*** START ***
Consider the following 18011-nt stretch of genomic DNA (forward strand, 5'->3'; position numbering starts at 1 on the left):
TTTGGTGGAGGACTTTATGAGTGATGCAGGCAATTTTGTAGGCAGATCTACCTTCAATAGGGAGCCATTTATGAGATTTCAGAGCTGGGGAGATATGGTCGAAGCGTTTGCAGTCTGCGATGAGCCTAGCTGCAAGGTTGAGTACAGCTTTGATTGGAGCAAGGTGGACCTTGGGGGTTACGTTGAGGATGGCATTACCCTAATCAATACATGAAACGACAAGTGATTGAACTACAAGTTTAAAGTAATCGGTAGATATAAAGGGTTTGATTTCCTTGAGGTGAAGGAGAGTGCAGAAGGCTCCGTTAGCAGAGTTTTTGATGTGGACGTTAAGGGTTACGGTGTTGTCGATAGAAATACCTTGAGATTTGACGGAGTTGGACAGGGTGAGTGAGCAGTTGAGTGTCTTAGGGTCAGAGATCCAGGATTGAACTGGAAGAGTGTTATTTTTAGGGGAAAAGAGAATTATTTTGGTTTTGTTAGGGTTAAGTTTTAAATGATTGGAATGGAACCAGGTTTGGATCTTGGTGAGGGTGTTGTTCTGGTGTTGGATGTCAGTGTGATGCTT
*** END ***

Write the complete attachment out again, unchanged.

Consider the following 18011-nt stretch of genomic DNA (forward strand, 5'->3'; position numbering starts at 1 on the left):
TTTGGTGGAGGACTTTATGAGTGATGCAGGCAATTTTGTAGGCAGATCTACCTTCAATAGGGAGCCATTTATGAGATTTCAGAGCTGGGGAGATATGGTCGAAGCGTTTGCAGTCTGCGATGAGCCTAGCTGCAAGGTTGAGTACAGCTTTGATTGGAGCAAGGTGGACCTTGGGGGTTACGTTGAGGATGGCATTACCCTAATCAATACATGAAACGACAAGTGATTGAACTACAAGTTTAAAGTAATCGGTAGATATAAAGGGTTTGATTTCCTTGAGGTGAAGGAGAGTGCAGAAGGCTCCGTTAGCAGAGTTTTTGATGTGGACGTTAAGGGTTACGGTGTTGTCGATAGAAATACCTTGAGATTTGACGGAGTTGGACAGGGTGAGTGAGCAGTTGAGTGTCTTAGGGTCAGAGATCCAGGATTGAACTGGAAGAGTGTTATTTTTAGGGGAAAAGAGAATTATTTTGGTTTTGTTAGGGTTAAGTTTTAAATGATTGGAATGGAACCAGGTTTGGATCTTGGTGAGGGTGTTGTTCTGGTGTTGGATGTCAGTGTGATGCTT